Indeed, the conclusion of “The Raven” stands as one of the most harrowing moments in American poetry–a vision of psychological, emotional, and spiritual paralysis and despair. The gothic decor and high rhetoric do not disguise the emotional authenticity of the final tableau. As Baudelaire, Verlaine, Mallarmé, and the other Symbolists understood, “The Raven” is the signature work of un poète maudit, “a cursed poet.” They honored Poe as a brilliant artist who was destroyed by his very gifts of heightened perception. Like its author, the poem’s protagonist is an aesthete and intellectual whose mental gifts provide no protection against tragedy. The depth of his love for the lost Lenore only makes his suffering more intense and enduring.

“The Raven” has a singular claim in nineteenth-century American literary history. Poe left a detailed (if also often unconvincing) account of the poem’s genesis. Elated by its trans-Atlantic acclaim, Poe published in April, 1846 “The Philosophy of Composition,” which purports to “explain step by step” the process by which he wrote “The Raven.” Inspiration or chance, Poe claimed, played no part in the poem’s composition. “The Raven” emerged from a deliberate and conscious process that progressed “with the precision and rigid consequence of a mathematical problem.” Hardly anyone has taken Poe’s rational view of poetic composition at face value, but psychological critics have justifiably viewed its arguments as a classic case of compensation. An obsessive and emotionally wounded poet, Poe preferred to present himself as controlled, deliberate, and logical. Even if we accept the basic premise of Poe’s claim that he created the poem systematically from abstract goals, we are entitled to comment that only an author full of raging emotions would insist on the necessity for such complete artistic control.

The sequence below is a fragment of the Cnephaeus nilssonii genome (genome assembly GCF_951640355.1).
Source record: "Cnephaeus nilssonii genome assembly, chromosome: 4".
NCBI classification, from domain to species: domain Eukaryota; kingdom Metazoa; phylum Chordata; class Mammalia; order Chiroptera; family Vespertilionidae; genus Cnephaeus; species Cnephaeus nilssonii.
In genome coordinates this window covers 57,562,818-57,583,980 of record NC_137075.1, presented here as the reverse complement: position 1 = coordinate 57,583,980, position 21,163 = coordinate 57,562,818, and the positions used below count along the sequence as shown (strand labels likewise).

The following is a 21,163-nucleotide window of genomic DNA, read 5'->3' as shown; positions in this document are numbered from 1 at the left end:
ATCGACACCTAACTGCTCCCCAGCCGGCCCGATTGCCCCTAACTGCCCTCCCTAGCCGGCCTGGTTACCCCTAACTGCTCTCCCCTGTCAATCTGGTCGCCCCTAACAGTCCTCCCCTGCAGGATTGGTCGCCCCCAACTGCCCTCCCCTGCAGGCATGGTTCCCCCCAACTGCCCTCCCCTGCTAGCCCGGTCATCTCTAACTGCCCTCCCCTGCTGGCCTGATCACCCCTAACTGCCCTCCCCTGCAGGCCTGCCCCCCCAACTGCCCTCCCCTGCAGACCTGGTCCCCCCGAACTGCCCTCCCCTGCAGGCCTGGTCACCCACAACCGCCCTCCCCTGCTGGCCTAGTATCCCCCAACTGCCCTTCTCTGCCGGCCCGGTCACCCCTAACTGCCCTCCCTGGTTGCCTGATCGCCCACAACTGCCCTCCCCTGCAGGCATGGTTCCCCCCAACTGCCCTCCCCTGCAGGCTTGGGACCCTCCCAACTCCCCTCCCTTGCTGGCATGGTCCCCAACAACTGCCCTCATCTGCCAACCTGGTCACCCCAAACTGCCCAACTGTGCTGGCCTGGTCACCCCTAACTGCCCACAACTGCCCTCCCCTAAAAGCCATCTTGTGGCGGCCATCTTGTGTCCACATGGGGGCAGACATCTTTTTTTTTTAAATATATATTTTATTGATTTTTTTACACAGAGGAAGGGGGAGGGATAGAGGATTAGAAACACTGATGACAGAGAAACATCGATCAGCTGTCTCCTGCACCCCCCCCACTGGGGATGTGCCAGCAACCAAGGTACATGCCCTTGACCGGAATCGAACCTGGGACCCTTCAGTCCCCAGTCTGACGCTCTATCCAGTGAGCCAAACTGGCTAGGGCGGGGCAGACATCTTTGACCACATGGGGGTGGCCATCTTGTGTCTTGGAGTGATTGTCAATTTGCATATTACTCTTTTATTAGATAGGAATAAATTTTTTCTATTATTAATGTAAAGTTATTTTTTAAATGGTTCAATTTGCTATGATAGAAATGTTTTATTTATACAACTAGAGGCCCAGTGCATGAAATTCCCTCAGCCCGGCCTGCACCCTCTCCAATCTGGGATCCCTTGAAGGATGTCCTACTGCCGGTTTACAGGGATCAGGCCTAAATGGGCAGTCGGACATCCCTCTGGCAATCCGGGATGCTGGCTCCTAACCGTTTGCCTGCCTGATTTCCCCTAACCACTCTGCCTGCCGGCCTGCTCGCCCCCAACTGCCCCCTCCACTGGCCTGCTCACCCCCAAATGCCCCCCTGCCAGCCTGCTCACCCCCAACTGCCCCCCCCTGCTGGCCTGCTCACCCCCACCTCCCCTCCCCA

“The Raven” is not a tragedy in the conventional sense, but the drama of the poem possesses a genuinely tragic element. The speaker does not turn away from the horrifying void. He tries to act reasonably in a situation where reason provides no defense. Even if the protagonist does not rise fully to the heroic demands of tragedy by struggling against his fate, neither does he try to escape it. He steadfastly faces his tormentor, a demonic emblem (to quote Poe’s own italicized description from “The Philosophy of Composition”) of “Mournful and Neverending Remembrance.” Trapped and doomed, the protagonist nonetheless articulates what it is like to endure the limits of psychological suffering. Whether Poe himself fully shared those agonies we cannot say, but however rational the composition of “The Raven” truly was, the well-springs of human pain and loss feeding it were vastly deep and authentic. As Walt Whitman wrote of his own work, “Who touches this touches a man.” Few poems have touched so many readers so deeply as “The Raven.”


First published in Poetry for Students, Volume 1 (Gale 1998).